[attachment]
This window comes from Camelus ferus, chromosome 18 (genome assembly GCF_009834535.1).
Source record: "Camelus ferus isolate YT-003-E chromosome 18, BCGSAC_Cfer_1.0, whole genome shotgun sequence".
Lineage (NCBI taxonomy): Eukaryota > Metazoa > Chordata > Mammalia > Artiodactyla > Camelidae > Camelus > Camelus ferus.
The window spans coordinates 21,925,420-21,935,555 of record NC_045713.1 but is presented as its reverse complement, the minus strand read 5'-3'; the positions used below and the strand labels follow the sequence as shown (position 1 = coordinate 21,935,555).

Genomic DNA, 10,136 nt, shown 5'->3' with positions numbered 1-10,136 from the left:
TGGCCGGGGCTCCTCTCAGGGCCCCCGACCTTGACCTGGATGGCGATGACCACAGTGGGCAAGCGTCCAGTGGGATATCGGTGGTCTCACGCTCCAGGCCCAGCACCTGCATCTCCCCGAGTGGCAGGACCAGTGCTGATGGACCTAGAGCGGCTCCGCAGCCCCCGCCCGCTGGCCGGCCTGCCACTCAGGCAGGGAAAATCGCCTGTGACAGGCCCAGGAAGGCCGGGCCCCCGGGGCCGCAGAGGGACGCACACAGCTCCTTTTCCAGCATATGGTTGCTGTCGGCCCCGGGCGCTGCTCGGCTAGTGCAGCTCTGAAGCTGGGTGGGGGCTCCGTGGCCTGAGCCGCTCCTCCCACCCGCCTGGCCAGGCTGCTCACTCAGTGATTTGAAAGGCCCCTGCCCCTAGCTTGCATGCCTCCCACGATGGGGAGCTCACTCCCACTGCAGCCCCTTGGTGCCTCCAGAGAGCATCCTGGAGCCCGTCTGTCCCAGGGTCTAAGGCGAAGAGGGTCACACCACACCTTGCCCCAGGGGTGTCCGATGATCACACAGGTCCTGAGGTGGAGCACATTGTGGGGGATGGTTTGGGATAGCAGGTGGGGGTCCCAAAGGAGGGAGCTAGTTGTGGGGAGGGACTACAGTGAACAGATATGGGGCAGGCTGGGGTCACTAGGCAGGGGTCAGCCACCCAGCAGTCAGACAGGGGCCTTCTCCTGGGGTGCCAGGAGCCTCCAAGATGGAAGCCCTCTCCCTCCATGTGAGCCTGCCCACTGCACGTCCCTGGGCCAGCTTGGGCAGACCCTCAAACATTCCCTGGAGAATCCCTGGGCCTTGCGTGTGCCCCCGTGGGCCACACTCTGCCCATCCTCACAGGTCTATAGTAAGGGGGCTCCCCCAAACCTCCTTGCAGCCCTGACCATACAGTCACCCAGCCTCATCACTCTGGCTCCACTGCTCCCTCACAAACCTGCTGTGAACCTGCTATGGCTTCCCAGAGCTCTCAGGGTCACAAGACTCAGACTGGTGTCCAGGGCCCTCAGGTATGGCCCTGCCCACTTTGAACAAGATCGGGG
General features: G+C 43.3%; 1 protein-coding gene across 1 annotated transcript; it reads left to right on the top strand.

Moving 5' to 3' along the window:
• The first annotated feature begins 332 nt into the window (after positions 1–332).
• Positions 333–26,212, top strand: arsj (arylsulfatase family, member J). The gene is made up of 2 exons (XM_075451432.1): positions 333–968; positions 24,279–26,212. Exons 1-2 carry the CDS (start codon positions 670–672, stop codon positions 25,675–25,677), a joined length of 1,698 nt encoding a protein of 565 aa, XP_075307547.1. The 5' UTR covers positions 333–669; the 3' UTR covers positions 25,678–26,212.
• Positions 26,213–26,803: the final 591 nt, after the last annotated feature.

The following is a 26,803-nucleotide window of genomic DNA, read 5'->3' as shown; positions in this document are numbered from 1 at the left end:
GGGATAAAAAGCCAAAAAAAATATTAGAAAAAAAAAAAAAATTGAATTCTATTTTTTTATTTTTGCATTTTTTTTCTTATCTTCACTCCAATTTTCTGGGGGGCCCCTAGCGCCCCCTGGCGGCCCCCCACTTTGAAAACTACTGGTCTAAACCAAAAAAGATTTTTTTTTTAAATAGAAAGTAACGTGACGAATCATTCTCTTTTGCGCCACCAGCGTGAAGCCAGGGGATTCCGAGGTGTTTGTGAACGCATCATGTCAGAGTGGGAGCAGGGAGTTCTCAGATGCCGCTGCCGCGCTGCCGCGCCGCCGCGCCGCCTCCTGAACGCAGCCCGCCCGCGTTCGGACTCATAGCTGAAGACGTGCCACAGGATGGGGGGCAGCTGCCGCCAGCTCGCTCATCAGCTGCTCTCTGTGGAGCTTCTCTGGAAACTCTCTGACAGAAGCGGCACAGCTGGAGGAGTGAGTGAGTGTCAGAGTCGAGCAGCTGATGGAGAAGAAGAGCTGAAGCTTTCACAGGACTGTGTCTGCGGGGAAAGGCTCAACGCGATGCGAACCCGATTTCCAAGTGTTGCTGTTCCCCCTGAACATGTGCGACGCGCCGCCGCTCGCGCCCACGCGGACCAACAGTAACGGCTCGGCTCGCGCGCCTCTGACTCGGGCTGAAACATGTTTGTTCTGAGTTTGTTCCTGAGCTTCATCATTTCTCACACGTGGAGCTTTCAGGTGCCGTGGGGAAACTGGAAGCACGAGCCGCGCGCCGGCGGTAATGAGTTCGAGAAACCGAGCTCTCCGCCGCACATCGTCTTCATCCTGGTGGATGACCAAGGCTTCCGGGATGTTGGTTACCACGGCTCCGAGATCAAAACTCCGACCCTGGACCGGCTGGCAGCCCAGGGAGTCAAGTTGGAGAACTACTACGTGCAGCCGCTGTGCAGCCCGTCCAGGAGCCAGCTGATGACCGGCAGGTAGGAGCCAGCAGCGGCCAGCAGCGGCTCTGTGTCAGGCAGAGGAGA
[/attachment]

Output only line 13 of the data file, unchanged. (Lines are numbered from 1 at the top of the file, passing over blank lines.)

GGGATAAAAAGCCAAAAAAAATATTAGAAAAAAAAAAAAAATTGAATTCTATTTTTTTATTTTTGCATTTTTTTTCTTATCTTCACTCCAATTTTCTGGGGGGCCCCTAGCGCCCCCTGGCGGCCCCCCACTTTGAAAACTACTGGTCTAAACCAAAAAAGATTTTTTTTTTAAATAGAAAGTAACGTGACGAATCATTCTCTTTTGCGCCACCAGCGTGAAGCCAGGGGATTCCGAGGTGTTTGTGAACGCATCATGTCAGAGTGGGAGCAGGGAGTTCTCAGATGCCGCTGCCGCGCTGCCGCGCCGCCGCGCCGCCTCCTGAACGCAGCCCGCCCGCGTTCGGACTCATAGCTGAAGACGTGCCACAGGATGGGGGGCAGCTGCCGCCAGCTCGCTCATCAGCTGCTCTCTGTGGAGCTTCTCTGGAAACTCTCTGACAGAAGCGGCACAGCTGGAGGAGTGAGTGAGTGTCAGAGTCGAGCAGCTGATGGAGAAGAAGAGCTGAAGCTTTCACAGGACTGTGTCTGCGGGGAAAGGCTCAACGCGATGCGAACCCGATTTCCAAGTGTTGCTGTTCCCCCTGAACATGTGCGACGCGCCGCCGCTCGCGCCCACGCGGACCAACAGTAACGGCTCGGCTCGCGCGCCTCTGACTCGGGCTGAAACATGTTTGTTCTGAGTTTGTTCCTGAGCTTCATCATTTCTCACACGTGGAGCTTTCAGGTGCCGTGGGGAAACTGGAAGCACGAGCCGCGCGCCGGCGGTAATGAGTTCGAGAAACCGAGCTCTCCGCCGCACATCGTCTTCATCCTGGTGGATGACCAAGGCTTCCGGGATGTTGGTTACCACGGCTCCGAGATCAAAACTCCGACCCTGGACCGGCTGGCAGCCCAGGGAGTCAAGTTGGAGAACTACTACGTGCAGCCGCTGTGCAGCCCGTCCAGGAGCCAGCTGATGACCGGCAGGTAGGAGCCAGCAGCGGCCAGCAGCGGCTCTGTGTCAGGCAGAGGAGA